Vol. 8, No. 13
March 30-April 5, 2000
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Art Should Settle Down in Annapolis

We’re tickled pink, lavender and hyacinth blue that the Annapolis City Council is moving toward making public art a regular item in the city budget.

Why does our pleasure appear in so many colors? Art imitates life, which spring has painted in full living color.

Our Technicolor delight is the work of city Alderwoman Ellen Moyer (Ward 8), whose proposed ordinance (05200) would create a revolving loan fund to bring art into the life of the city. The fund could be used for both indoor and outdoor art.

At Bay Weekly, we’ve long championed the notion that our communities have a duty to live up to the standards set by Mother Nature. Those standards are especially high for the region defined by Chesapeake Bay. For Mother Nature has blessed Chesapeake Country’s generations with not only the resources of abundant life but also beauty.

So we count art as one of the public services we the people empower our governments to provide for our communities. In the words of one of the citizens testifying at the city council public hearing on Moyer’s bill this week, this one’s a “no brainer.”

Most everybody speaking at the hearing agreed, though many explained their support in loftier terms.
The sum likely to come from Moyer’s suggested funding source — two percent of the fees collected by the city Bureau of Inspections and Permits — is small. Ten thousand dollars a year, as one estimate suggests, isn’t going to buy much art. So the city’s initial investment should be thought of as seed money. A lot can grow from a properly planted $10,000.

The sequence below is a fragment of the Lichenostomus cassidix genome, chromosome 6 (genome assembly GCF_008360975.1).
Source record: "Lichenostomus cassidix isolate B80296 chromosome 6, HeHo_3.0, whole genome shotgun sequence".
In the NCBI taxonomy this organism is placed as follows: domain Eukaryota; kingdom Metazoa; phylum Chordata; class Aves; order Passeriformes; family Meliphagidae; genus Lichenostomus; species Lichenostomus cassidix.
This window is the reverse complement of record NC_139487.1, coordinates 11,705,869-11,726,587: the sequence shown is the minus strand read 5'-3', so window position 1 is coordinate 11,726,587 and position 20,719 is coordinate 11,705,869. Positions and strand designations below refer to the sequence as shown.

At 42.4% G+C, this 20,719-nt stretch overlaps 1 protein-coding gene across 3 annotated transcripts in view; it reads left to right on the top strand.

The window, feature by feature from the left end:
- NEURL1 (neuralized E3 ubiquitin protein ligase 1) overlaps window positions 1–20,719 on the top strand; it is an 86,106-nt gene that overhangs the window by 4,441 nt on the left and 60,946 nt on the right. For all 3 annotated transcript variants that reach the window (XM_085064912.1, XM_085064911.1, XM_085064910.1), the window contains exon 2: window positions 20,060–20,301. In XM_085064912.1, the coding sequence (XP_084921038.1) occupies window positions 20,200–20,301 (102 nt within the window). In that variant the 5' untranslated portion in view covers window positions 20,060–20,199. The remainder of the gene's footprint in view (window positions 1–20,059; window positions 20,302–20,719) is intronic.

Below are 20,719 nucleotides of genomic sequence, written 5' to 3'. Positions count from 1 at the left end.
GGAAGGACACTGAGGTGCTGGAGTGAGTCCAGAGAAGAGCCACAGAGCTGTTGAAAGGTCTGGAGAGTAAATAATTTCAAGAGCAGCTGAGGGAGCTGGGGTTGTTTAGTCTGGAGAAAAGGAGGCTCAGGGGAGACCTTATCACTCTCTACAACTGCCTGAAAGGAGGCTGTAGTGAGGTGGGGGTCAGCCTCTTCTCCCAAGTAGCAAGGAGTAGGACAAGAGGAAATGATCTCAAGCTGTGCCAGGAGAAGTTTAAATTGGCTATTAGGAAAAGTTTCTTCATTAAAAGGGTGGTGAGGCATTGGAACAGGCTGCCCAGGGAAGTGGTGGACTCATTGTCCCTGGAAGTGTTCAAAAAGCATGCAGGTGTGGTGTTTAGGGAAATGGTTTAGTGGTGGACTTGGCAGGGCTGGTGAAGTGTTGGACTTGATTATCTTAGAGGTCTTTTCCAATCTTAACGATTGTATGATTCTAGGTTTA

On just how it might be planted, we expect plenty of good ideas to come from the arts community that turned out at city council chambers to speak on behalf of the proposed ordinance. Offering support were Maryland Hall for the Creative Arts, First Night Annapolis, the Kunta Kinte Foundation, the African American organization Respect and the committee organizing the Westgate Circle design competition.

In other news on the public art front, as soon as this May, five finalists will compete to design the centerpiece of the new circle, said committee chair and local architect Robert Hammond.

If Annapolis is launching a public art movement, it’s about time. As we’ve written before, Annapolis has been missing the boat on public art. In many other capital cities — both grand ones like Washington, D.C. and Paris and ones with fewer natural charms and cultural advantages than our own — Art is a fellow you get to know, and like, while you’re going about your everyday business.

Now if only we could get his country cousins to pay a visit to Anne Arundel and Calvert counties. Like so many others who visit, Art’s country cousins might be so taken with Chesapeake Country that they stay on.

Copyright 2000
Bay Weekly